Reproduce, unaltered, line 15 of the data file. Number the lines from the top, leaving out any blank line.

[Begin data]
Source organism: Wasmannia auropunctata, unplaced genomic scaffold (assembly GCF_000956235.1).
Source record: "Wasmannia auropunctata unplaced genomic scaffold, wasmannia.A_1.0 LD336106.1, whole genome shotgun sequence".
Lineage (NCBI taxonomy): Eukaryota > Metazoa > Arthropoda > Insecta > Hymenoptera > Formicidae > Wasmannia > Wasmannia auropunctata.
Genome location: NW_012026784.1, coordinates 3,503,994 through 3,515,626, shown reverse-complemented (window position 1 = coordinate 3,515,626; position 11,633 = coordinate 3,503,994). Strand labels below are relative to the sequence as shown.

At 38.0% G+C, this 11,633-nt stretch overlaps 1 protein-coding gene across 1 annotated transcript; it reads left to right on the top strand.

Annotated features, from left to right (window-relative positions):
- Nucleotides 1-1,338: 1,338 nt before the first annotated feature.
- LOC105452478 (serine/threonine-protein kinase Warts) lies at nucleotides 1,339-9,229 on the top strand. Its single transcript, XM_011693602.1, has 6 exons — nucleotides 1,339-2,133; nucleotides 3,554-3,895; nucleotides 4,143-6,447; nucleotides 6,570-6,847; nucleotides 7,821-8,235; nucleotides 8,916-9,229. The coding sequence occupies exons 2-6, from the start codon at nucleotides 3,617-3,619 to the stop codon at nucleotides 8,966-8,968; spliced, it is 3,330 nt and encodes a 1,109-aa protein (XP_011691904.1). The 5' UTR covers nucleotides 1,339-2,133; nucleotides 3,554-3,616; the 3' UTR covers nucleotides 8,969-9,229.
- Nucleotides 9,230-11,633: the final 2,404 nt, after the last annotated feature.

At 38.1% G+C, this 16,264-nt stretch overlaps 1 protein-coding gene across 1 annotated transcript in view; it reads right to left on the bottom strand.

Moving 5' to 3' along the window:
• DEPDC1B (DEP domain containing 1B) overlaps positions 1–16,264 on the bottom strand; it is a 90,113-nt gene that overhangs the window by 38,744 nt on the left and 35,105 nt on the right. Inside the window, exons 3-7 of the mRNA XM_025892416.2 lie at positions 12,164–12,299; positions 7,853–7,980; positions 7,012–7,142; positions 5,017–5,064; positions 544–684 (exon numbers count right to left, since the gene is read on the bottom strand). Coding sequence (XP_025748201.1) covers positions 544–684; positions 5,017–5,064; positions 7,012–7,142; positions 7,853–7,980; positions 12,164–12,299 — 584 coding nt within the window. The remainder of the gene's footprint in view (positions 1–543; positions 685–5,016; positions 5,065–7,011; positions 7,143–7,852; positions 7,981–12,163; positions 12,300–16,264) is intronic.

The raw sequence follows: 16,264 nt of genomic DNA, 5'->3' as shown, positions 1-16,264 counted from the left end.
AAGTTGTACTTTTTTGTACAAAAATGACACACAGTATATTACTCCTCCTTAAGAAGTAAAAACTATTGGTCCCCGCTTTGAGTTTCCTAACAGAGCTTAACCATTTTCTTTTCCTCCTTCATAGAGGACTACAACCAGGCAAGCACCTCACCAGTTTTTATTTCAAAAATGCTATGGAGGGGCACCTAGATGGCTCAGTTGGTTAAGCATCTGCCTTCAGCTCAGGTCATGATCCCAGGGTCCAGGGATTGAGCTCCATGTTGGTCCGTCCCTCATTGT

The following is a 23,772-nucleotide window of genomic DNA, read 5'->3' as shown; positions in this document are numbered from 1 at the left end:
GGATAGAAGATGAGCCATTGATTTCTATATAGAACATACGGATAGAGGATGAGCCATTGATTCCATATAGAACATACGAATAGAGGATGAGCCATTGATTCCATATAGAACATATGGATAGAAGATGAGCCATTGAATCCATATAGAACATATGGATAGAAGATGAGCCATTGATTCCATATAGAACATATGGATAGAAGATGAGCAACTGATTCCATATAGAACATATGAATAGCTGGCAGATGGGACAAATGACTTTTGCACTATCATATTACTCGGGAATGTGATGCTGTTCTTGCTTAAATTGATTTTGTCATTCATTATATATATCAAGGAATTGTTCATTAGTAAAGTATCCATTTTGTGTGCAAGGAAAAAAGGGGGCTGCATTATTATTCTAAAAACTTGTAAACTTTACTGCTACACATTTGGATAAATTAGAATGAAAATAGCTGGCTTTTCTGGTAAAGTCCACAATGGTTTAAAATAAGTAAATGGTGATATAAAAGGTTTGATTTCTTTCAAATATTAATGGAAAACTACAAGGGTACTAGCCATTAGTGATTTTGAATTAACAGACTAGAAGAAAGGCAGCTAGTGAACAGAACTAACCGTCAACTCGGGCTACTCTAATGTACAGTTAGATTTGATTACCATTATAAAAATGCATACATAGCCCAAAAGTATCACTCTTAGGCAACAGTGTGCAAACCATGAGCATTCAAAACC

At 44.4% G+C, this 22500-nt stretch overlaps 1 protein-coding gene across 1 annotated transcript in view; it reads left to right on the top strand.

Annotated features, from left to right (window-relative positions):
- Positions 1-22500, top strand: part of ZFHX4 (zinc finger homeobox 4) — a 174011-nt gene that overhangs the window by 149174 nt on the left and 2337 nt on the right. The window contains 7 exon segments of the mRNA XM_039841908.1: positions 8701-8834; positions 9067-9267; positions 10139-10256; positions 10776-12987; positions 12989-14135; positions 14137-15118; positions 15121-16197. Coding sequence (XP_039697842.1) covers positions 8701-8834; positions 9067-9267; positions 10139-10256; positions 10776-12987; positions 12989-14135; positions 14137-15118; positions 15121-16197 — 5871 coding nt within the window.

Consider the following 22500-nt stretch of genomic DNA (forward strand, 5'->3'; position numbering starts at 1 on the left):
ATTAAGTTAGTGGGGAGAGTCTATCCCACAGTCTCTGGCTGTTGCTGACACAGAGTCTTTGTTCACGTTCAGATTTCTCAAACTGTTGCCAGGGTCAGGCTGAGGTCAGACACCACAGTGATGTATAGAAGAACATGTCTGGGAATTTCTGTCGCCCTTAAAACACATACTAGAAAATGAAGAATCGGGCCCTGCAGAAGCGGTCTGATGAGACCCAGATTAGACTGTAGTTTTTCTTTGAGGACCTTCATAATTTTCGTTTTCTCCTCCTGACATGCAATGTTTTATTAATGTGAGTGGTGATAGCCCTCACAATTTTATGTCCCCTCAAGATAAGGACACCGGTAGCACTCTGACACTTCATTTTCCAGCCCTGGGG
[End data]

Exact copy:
The following is a 23,772-nucleotide window of genomic DNA, read 5'->3' as shown; positions in this document are numbered from 1 at the left end: